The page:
Terry A. Ledford, Claimant-appellant, v. Togo D. West, Jr., Acting Secretary of Veterans Affairs,respondent-appellee, 136 F.3d 776 (Fed. Cir. 1998)

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US Court of Appeals for the Federal Circuit - 136 F.3d 776 (Fed. Cir. 1998) Feb. 12, 1998

Michael P. Horan, Associate General Counsel, Paralyzed Veterans of America, Washington, DC, argued for claimant-appellant.

Pamela A. Roth, Trial Attorney, Commercial Litigation Branch, Civil Division, U.S. Department of Justice, Washington, DC, argued for respondent-appellee. With her on the brief were Frank W. Hunger, Assistant Attorney General, David M. Cohen, Director, and Anthony H. Anikeeff, Assistant Director. Of counsel were Richard J. Hipolit, Deputy Assistant General Counsel, and David J. Barrans, Staff Attorney, Department of Veterans Affairs, Washington, DC.

Before PLAGER, LOURIE, and BRYSON, Circuit Judges.

LOURIE, Circuit Judge.

Terry A. Ledford appeals from the final decision of the United States Court of Veterans Appeals dismissing his appeal in part for lack of jurisdiction. Ledford v. Brown, No. 95-285, 1997 WL 68114 (Vet. App. Feb. 13, 1997). Because the Court of Veterans Appeals did not err in dismissing his constitutional and statutory claims, we affirm.


Ledford served in the Air Force until he was discharged in 1976 due to schizophrenia. In December 1977, the Department of Veterans Affairs' (DVA's) Regional Office (RO) in Seattle, Washington granted Ledford a 100% disability rating based on individual unemployability. In January 1981, the Seattle RO changed his rating to a 100% schedular rating pursuant to VA Circular 21-80-7, which provided that " [a] 100% schedular evaluation will be assigned if unemployability is directly attributable to a service-connected neuro-psychiatric condition." The stated purpose of the Circular was to reestablish the DVA's control over the "many questionable or erroneous grants of individual unemployability." The rating change amounted in effect to a termination of Ledford's individual unemployability benefits.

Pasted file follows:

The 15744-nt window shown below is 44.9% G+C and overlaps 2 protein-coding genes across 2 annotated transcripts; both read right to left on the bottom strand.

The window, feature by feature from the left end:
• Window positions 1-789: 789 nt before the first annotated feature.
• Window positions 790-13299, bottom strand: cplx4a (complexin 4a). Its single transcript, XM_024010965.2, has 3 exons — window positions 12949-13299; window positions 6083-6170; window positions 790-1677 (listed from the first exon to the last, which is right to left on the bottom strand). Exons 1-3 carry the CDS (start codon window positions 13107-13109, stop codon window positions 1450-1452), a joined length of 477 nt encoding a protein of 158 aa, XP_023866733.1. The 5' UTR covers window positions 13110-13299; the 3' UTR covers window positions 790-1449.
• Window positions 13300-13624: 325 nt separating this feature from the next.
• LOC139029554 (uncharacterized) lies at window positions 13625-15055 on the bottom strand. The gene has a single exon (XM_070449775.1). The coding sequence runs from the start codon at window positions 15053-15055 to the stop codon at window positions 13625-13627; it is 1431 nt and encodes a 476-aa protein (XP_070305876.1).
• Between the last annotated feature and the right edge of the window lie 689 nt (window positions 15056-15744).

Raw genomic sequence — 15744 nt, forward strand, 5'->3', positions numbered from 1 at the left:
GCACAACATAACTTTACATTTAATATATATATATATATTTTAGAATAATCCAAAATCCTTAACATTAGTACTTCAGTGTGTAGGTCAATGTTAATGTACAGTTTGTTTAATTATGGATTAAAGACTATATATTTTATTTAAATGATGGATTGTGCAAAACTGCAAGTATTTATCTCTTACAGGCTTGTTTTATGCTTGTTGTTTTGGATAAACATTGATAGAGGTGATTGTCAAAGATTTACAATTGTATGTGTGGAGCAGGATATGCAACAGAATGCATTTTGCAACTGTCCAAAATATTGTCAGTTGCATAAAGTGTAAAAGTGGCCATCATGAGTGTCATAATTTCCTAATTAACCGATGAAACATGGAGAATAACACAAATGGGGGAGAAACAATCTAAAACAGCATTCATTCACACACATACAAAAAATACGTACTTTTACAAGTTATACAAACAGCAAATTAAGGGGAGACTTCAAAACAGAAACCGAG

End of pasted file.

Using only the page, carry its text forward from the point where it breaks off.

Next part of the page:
In September 1985, Ledford was again examined by the DVA. Because the examiner found that Ledford's schizophrenia was in partial remission, the Seattle RO reduced his schedular rating to 70%. Ledford objected to this reduction and filed a Notice of Disagreement (NOD) with the Board of Veterans' Appeals in December 1985. See 38 U.S.C. § 7105(a) (1994). After several remands for further factual development, the Board in February 1990 confirmed the 70% rating. Ledford continued to disagree and filed another NOD on April 19, 1990. After reassessing the evidence, the Board increased Ledford's schedular rating to 100% and set the effective date for the increase at April 19, 1990.

Ledford then filed another NOD in November 1991 alleging that the effective date for the increase should have been set at February 1, 1986 because it was "clear and unmistakable error" (CUE)1  for the Seattle RO to have decreased his rating in 1985. The Board disagreed and confirmed the April 19, 1990 effective date. In 1993, Ledford again complained about the Seattle RO's error, which the Board treated as a motion for reconsideration and denied in substance.2  Ledford then appealed to the Court of Veterans Appeals.

Before the court, Ledford challenged, inter alia, the 1981 rating decision, which changed his individual unemployability rating to a schedular rating pursuant to the Circular. Specifically, he claimed that the Circular was invalid because (1) it was neither published in the Federal Register nor subject to notice and comment under the Administrative Procedure Act (APA), see 5 U.S.C. §§ 552(a) (1), 553 (1994) and 38 C.F.R. § 1.12 (repealed 1997), and (2) the operation of the Circular violated his due process rights under the United States Constitution because it was inconsistent with 38 C.F.R. § 3.343(c) (1997), which generally prescribes that a 100% individual unemployability rating can be reduced only upon proof of employability by clear and convincing evidence, an evidentiary standard Ledford asserts was not met in his case.

The court characterized Ledford's challenge to the 1981 rating decision as a CUE claim under 38 C.F.R. § 3.105(a) (1997).3  The court then concluded that, because the CUE claim had not been raised before the Board, it lacked jurisdiction over that claim, and dismissed that portion of Ledford's appeal. Ledford appeals the dismissal to this court.